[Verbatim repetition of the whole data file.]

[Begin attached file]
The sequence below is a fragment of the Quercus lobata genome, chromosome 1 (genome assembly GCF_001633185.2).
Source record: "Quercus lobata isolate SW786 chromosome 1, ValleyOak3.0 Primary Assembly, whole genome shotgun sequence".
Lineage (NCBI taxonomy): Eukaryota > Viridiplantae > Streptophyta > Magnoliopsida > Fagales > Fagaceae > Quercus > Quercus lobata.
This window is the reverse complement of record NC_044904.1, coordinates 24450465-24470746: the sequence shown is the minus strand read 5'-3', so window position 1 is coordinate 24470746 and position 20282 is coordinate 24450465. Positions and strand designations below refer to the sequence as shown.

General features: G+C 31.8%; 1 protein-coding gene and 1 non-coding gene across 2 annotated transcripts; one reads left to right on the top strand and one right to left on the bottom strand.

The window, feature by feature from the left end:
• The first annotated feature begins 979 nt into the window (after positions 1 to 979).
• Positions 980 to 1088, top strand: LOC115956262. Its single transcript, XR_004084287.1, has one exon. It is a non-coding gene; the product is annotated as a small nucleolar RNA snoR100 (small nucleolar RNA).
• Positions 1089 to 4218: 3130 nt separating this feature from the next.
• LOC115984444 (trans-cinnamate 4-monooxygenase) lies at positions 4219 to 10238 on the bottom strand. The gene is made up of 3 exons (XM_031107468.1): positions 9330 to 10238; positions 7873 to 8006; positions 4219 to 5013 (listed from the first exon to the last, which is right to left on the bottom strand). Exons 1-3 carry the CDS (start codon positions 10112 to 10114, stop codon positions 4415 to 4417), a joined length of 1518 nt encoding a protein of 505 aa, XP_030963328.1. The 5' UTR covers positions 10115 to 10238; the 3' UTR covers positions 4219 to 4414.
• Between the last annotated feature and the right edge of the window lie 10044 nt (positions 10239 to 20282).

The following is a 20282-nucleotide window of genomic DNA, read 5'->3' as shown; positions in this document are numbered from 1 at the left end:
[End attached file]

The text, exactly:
The sequence below is a fragment of the Quercus lobata genome, chromosome 1 (genome assembly GCF_001633185.2).
Source record: "Quercus lobata isolate SW786 chromosome 1, ValleyOak3.0 Primary Assembly, whole genome shotgun sequence".
Lineage (NCBI taxonomy): Eukaryota > Viridiplantae > Streptophyta > Magnoliopsida > Fagales > Fagaceae > Quercus > Quercus lobata.
This window is the reverse complement of record NC_044904.1, coordinates 24450465-24470746: the sequence shown is the minus strand read 5'-3', so window position 1 is coordinate 24470746 and position 20282 is coordinate 24450465. Positions and strand designations below refer to the sequence as shown.

General features: G+C 31.8%; 1 protein-coding gene and 1 non-coding gene across 2 annotated transcripts; one reads left to right on the top strand and one right to left on the bottom strand.

The window, feature by feature from the left end:
• The first annotated feature begins 979 nt into the window (after positions 1 to 979).
• Positions 980 to 1088, top strand: LOC115956262. Its single transcript, XR_004084287.1, has one exon. It is a non-coding gene; the product is annotated as a small nucleolar RNA snoR100 (small nucleolar RNA).
• Positions 1089 to 4218: 3130 nt separating this feature from the next.
• LOC115984444 (trans-cinnamate 4-monooxygenase) lies at positions 4219 to 10238 on the bottom strand. The gene is made up of 3 exons (XM_031107468.1): positions 9330 to 10238; positions 7873 to 8006; positions 4219 to 5013 (listed from the first exon to the last, which is right to left on the bottom strand). Exons 1-3 carry the CDS (start codon positions 10112 to 10114, stop codon positions 4415 to 4417), a joined length of 1518 nt encoding a protein of 505 aa, XP_030963328.1. The 5' UTR covers positions 10115 to 10238; the 3' UTR covers positions 4219 to 4414.
• Between the last annotated feature and the right edge of the window lie 10044 nt (positions 10239 to 20282).

The following is a 20282-nucleotide window of genomic DNA, read 5'->3' as shown; positions in this document are numbered from 1 at the left end: